Practice makes patzer - how I went 116 games without improving.
I'm a bit of a data junky, so understandably I got excited about the announcement of Chess.com's Computer Aggregated Precision Score system. The CAPS system applies a score from zero to 100 percent to a given game, or a set of the player's past games. A CAPS of zero percent means a game played with one of the worst moves on every turn, and 100 percent is a game where only the top choice of the world's strongest chess computers was played on every move.
This weekend I finally got around to analysing my CAPS score to see how much I had improved since I began playing in July.
This involved "analysing" (first rule of analysing: it's not analysing if you have six tabs open and don't look at any of the games or moves - it's data mining) all my daily correspondence games and rapid games that I'd played to date. I removed any daily games where I won/lost on time unless it was clear I was obviously winning or losing at that point. I have saved all the CAPS scores for myself and my opponents, along with both players ratings at the time of the match, the number of moves, the outcome, colour of pieces I had, and the date the game started.
It was very obvious that my CAPS scores jumped around from game to game, so I decided my primary CAPS metric would be a 50 game rolling average I call CAPS50. Short enough to indicate recent form, but long enough to take out the noise of a handful of exceptional/exceptionally poor games.
My expectation had been that I would see a slow gradual improvement. Instead what I saw horrified me. I went over 100 games without improving my "CAPS50" score at all. I knew my rating hadn't improved much in the first few months but I assumed that somewhere, in the background, my Chess was improving through the practice. It wasn't.
After my first 50 games I had a CAPS50 average of 49. After game 116 I had a CAPS50 average of 48.8!? I think this is clear evidence that to improve at Chess you cannot just play and get better. That might help a little, but to really improve you have to actively learn. I think this is why some of the players whose profiles have viewed have been playing for hundreds, or thousands of games with a similar rating. To improve you need to strengthen some part of your play actively through study or focused practice. I started doing this at the end of November (around game 105) and immediately saw more progress than I'd had in the previous hundred games.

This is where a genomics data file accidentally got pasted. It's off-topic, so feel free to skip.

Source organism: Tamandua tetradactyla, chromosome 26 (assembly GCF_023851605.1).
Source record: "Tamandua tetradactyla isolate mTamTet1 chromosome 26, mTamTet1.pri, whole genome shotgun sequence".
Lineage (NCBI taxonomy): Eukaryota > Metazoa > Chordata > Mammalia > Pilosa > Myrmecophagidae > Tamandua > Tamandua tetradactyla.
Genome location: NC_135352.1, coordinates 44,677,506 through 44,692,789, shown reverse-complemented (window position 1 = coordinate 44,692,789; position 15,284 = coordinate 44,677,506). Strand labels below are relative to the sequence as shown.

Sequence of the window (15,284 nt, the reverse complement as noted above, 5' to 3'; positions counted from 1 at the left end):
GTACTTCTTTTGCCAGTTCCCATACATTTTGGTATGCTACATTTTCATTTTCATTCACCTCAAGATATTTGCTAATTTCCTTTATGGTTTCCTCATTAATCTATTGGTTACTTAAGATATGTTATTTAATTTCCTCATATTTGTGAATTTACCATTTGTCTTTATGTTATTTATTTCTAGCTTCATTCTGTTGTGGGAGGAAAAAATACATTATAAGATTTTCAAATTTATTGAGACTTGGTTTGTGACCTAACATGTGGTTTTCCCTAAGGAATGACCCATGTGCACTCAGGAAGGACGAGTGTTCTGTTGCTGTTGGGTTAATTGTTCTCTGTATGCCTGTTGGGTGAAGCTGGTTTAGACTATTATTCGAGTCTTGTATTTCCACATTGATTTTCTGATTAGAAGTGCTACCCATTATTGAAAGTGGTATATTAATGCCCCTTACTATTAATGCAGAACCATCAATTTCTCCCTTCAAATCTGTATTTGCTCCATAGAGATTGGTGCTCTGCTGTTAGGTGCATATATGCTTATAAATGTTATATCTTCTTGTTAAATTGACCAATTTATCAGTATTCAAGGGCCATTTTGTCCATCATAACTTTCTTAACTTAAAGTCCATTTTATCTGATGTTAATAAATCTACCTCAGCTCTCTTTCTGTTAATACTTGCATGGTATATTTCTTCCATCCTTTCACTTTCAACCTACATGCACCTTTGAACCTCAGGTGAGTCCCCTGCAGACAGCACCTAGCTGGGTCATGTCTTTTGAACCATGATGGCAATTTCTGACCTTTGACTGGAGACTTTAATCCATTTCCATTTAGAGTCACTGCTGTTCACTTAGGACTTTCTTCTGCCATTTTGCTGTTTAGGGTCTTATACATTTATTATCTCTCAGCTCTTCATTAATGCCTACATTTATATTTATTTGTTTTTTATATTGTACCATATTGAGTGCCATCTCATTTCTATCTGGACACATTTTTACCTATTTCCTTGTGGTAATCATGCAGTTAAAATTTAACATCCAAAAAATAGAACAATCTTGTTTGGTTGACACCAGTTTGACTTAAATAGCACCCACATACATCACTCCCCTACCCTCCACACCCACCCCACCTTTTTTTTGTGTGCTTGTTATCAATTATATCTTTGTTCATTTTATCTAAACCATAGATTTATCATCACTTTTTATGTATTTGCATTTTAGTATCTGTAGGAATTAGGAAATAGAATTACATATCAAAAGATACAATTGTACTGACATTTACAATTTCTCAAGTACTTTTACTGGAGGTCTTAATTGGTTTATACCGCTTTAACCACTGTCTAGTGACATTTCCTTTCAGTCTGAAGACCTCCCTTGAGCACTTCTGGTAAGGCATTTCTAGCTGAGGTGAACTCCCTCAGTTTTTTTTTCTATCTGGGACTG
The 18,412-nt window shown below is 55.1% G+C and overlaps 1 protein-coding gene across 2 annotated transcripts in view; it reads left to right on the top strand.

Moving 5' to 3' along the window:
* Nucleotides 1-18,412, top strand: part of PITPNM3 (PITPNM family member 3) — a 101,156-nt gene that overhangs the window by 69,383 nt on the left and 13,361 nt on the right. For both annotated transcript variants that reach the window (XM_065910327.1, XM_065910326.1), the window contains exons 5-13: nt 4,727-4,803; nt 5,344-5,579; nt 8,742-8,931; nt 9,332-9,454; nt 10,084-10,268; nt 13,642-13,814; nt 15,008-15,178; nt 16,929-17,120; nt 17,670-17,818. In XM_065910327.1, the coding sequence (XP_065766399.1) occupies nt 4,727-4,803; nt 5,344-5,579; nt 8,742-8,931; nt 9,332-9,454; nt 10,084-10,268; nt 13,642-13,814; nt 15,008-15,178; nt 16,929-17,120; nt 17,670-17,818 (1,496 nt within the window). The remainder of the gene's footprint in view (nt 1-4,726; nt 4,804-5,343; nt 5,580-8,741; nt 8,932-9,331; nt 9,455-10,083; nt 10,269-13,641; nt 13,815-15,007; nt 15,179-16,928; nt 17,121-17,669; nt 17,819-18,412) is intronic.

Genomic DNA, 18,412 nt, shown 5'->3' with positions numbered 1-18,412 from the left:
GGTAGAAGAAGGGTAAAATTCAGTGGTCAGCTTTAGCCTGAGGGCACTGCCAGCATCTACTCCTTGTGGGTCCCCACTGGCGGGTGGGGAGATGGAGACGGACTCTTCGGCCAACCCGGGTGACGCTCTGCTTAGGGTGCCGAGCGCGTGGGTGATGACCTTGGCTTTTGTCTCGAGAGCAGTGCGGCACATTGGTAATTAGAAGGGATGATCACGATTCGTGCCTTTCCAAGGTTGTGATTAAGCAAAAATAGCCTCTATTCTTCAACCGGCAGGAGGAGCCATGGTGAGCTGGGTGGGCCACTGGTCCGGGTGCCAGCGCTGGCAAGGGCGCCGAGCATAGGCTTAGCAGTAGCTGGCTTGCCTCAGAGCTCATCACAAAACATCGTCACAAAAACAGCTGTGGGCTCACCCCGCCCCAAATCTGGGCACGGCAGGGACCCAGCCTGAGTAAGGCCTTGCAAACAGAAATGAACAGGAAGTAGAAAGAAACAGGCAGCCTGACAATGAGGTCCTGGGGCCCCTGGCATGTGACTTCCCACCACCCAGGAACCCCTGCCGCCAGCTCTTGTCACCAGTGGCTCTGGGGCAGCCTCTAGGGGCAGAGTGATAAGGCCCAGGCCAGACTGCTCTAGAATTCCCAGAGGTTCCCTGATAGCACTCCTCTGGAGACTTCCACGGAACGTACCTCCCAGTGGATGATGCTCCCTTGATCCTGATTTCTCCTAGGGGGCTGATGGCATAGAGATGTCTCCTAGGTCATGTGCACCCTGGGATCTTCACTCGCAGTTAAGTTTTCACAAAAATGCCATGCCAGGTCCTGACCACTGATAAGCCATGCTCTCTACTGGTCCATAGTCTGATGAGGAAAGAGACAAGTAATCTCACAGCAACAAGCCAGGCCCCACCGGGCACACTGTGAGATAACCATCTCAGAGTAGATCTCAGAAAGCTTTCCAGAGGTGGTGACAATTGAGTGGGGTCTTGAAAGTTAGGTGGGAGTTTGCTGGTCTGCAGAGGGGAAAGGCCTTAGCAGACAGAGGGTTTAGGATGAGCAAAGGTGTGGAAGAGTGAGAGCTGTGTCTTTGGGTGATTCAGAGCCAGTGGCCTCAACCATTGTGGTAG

Table below shows a month on month average of my CAPS since July.
|Month||My CAPS||Opponent CAPS||Sample Size|
Whilst I've chosen CAPS50 as my primary CAPS measure to use alongside my Chess.com rating I have looked at other rolling averages. The CAPS7 metric is useful to show exactly how I have improved. Whilst I'm definitely having more good games, I've (mostly) just improved enough to remove the absolutely rotten games. It's been over 70 games since my CAPS7 was below 40 which is a good indicator I have removed some of my worst games from my repertoire. I might still be losing, but I'm putting up a fight.
It is easy to play well if an opponent gifts you opportunities (taking a hanging queen with your knight is the 100% perfect move, finding that move in a positional deadlock is much trickier). I'll need more data but am provisionally assessing which are my best games using myCAPS+(OpponentCAPS/4). My "best" game currently is one I lost with a CAPS of 85 v an opponent who had a CAPS in the mid-nineties!
Chess is a 2 player game. How my opponents playing strength interacted with my own.
|Opponent CAPS||My CAPS average v opponents who scored in this CAPS range||Sample Size|
All very interesting (to me) but key lessons I have taken away are a) to improve you have to study and learn not just play, b) you can improve your CAPS/rating a lot by ensuring your bad games are not very bad games c) I suck! but it is nice to suck a little less than I did in September...
Finally, the graphic below shows I have a long way to go before I venture out over the board...